Virtualization technology has come a long way since we first tried it a few years ago for another project. At the time, the overhead of virtualization was too high. The technology seemed to be not quite there, so we decided to give it some time to ripen. And so it has.
Among VM providers we quickly narrowed our choices to Rackspace’s Slicehost and Amazon’s EC2, then almost instantly discarded the latter and finalized on Slicehost. The rest of the time was spent on testing and convincing ourselves that our decision was spot on.
Rackspace’s Slicehost vs. Amazon’s EC2
Slicehost is a VPS company “built for people who know their stuff.” They use customized Xen VPS back-end to manage slices ranging from 256MB/10GB for $20 per month to 15.5GB/620GB for $800 per month. If you use your slices for only a part of the billing cycle, they will be prorated based on the number of days used. Simple and straightforward. In October 2008 Slicehost was acquired by Rackspace. Our slices are physically located in the mothership’s data center, which was one of our critical decision-making factors.
EC2 stands for Elastic Compute Cloud that “lets you run on Amazon’s proven computing environment.” EC2 “changes the economics of computing” by charging you for the actual usage. How much? We gave up trying to figure it out. If you want a good example of what simplicity is not, take a look at EC2′s “simple calculator.”
Slicehost gave us a temporary free slice to play with. We didn’t ask EC2 for a free test drive, because we didn’t want to embark on time-intensive research not knowing what our costs will be. We wanted a fixed monthly per-unit fee. With EC2, the exact fees are impossible to determine without setting up and running the system under full payload. Life is too short for that.
Another level of uncertainty for us was related to support. To our minds, Amazon is in the business of selling stuff and gathering knowledge about our buying behavior along the way. Are they as qualified to offer hosting services to the public as Slicehost, a division of Rackspace who built its reputation on fanatical support over the years? We didn’t want to find out the hard way.
Long story short, as much as we were intrigued by Amazon EC2, we didn’t feel like opening the Pandora’s box.
The Slicehost experience
Slicehost did well on two benchmarking tests, MySQL sysbench and Bonnie disk. Our servers at SoftLayer had SATA drives in RAID5 configuration. Slicehost uses undisclosed drive types (we strongly suspect SAS) in RAID10 which would have been cost-prohibitive for us in a dedicated server environment.
Transactions per second:
|Amazon EC2*||EC2 small: 100-150||EC2 large: 300-350||EC2 xlarge: 450-500|
* as reported by RightScale
Private network speed
The speed of private network is 5x faster at SoftLayer compared to Slicehost (20-25MB/sec vs 4-5MB/sec), but we can live with that since it isn’t a bottleneck for Relenta performance.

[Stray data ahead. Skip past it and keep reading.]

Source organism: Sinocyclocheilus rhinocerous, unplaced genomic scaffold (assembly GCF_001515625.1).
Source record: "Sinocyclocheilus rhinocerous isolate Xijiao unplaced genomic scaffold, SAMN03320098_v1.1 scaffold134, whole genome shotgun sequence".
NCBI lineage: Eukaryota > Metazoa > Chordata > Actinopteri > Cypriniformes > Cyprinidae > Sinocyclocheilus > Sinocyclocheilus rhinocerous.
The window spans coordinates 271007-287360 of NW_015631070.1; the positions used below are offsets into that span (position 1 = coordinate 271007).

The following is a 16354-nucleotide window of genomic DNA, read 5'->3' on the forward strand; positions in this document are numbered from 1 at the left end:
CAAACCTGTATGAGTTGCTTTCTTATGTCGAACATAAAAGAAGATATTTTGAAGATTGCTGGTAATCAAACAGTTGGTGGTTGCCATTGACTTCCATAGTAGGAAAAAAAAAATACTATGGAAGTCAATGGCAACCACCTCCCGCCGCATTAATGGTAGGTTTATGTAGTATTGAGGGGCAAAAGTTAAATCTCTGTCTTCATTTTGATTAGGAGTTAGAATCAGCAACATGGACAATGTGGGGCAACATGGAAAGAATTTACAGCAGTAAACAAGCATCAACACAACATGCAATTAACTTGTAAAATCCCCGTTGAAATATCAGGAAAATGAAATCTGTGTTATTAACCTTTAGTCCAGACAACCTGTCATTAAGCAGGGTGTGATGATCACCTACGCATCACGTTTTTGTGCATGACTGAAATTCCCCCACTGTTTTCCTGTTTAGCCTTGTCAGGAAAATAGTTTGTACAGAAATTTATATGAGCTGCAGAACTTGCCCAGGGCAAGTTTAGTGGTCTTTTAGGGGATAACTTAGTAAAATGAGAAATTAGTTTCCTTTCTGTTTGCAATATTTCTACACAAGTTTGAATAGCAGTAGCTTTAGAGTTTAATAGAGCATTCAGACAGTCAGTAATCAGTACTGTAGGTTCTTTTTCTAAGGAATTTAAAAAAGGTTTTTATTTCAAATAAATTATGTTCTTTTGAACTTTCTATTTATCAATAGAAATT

We didn’t require much support during the setup and migration process. Any questions, regardless of their perceived or actual importance are answered by Slicehost within minutes regardless of time of day. For completeness sake we will mention one issue that Slicehost dealt with proactively and swiftly. We were notified that our slices were initially placed on the same physical machine:
Typically our load balancing algorithm will select distinct hardware on creation, so its likely that at the moment you added those servers we were in the process of adding capacity and not enough spare servers were available to properly space them out. If you’d like to have those slices relocated to different hardware, please reply to this message and we should be able to take care of it right away.
This was indeed taken care of within minutes.
One other thing we feel compelled to mention is SLA (service level agreement), which Slicehost doesn’t offer. Because they are a part of Rackspace’s brand and data center, we are not concerned. The way we look at it, if a hosting service goes down for more than a few hours, any SLA issues will be the least of our worries. Any agreement is only as good as the company that provides it. In fact, one can argue that if a hypothetical hosting company goes down for say 10 hours and as a result doesn’t collect one month worth of its revenue, it might eventually put customers at greater risk because of the disrupted cash flow.
Like a glove
All things considered, Slicehost fits all of our criteria almost like a glove:
- We can forget about the hardware. Yeah!
- Our expenses and performance are predictable.
- It takes two minutes to provision a new slice from the control panel.
- For storage, we can use Rackspace’s CloudFiles which offers functionality and pricing similar to Amazon CloudFront. For detailed comparison, see Mosso’s blog.
- We conservatively estimate that we end up paying anywhere from 30% to 70% less for the same end result compared to the dedicated servers at Softlayer (the variation is due to the multitude of configuration options and a few wildcards). This is the hard cost that does not include indirect savings.
- Traceroutes that we ran from Latvia, Australia, Germany, UK and several locations across the US showed between one and five fewer hops compared to SoftLayer.
- We ran informal brand recognition tests when talking to prospects during the past few weeks. Whenever Relenta’s strategy for reliability and uptime would come up, we would mention that we’re in the process of migrating from SoftLayer to Slicehost, a Rackspace company. A typical response was “Rackspace, good for you.” Unfortunately, not many people heard of Softlayer before. Could this be because our prospects are small businesses, while SoftLayer targets enterprise customers?
That’s it! As with any hosting provider, only time will tell how good of a fit it is. We have good feelings about Slicehost and hope you will do too.